October 12, 2012

Evangelization by video

I’ve been creating short promotional and comedic videos for about seven years now. Some of my work is on YouTube, and I was quite proud when I saw one video recently reached more than 1,000 views and had garnered a few “likes.” But this feat turned out to be quite a joke in the wake of the recent announcement by Guinness World Records regarding the music video Gangnam Style by Korean artist PSY.

Gangnam Style is a phrase referring to the lavish lifestyle of people in a district of Seoul, South Korea. Filled with poppy colours and lavish cinematography, the video features PSY’s signature horse-riding dance move in various places such as a beach, a parkade and a spa. It portrays the Gangnam lifestyle as total fun and extravagance.

On Sept. 22, this K-Pop video became the most “liked” video in YouTube’s history. Of the 330 million views it has received, 3.2 million people felt inclined to hit the “thumbs up” button because of its emotional effect. Clicking “like” may not be a difficult task, but the fact that so many people agreed to like the same four-minute video is remarkable. I believe it is an interesting case study for us Catholics. If we had a flashy music video promoting Catholicism that three million people liked, it could be a huge tool for evangelization. Can or should we try to replicate such a feat?

In his TED talk about viral videos, Kevin Allocca, the trends manager at YouTube, said that videos go viral based on tastemakers, communities of participation and unexpectedness. Tastemakers are influential people who take a point of view on a particular video and share that with a larger audience. So in PSY’s case, American rapper T-Pain tweeted about the video on July 29, and it took off from there. More and more celebrities and media outlets informed the public (community of participation) of its existence until it became a global dance phenomenon. And Gangnam Style definitely fills the criteria of an unexpected video with its random locations and abnormal activities.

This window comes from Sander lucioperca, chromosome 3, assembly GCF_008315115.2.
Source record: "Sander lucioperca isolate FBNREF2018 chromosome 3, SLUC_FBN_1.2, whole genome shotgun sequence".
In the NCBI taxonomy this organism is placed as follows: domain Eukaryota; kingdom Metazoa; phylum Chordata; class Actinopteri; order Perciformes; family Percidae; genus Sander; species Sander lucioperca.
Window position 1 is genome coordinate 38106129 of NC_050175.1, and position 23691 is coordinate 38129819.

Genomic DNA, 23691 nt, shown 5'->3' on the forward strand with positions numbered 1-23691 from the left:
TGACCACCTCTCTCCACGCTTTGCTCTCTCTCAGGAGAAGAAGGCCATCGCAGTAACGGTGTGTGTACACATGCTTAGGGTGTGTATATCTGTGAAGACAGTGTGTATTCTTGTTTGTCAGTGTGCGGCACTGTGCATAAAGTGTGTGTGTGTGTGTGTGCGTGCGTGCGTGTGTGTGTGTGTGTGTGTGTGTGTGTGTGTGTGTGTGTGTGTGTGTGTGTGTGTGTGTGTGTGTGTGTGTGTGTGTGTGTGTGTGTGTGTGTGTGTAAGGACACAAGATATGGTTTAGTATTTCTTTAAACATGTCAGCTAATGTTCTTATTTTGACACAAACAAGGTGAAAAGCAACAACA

Imagine a Catholic music video equivalent promoting the Pope, the Eucharist and our Blessed Mother. Would it take off? Perhaps, if it were unique enough and if a celebrity decided to mention it on his or her Twitter feed. But viral videos are a fad and will only stay popular for a certain period of time. Just think of Double Rainbow by Paul Vasquez or Rebecca Black’s Friday. Sure they were uber-popular for a while, but ultimately were replaced by the likes of Gangnam Style. And such will be the case for each viral video. The novelty eventually wears off.

So having a video alone will not evangelize; we need to have people reach deeper into their sometimesunacknowledged desire for faith and become enamoured with the love of God. However, getting the masses interested in the faith through something like a unique video is a good way to start. Since Gangnam Style went viral, millions of people all over the world have been introduced to Korean pop culture. And maybe, with a bit of creativity and effort, the world could also be introduced to and find it in their hearts to “like” some Catholic Style.

(Boston, 24, is a third-year fine arts and drama student at the University of Calgary.)

Published in YSN: Speaking Out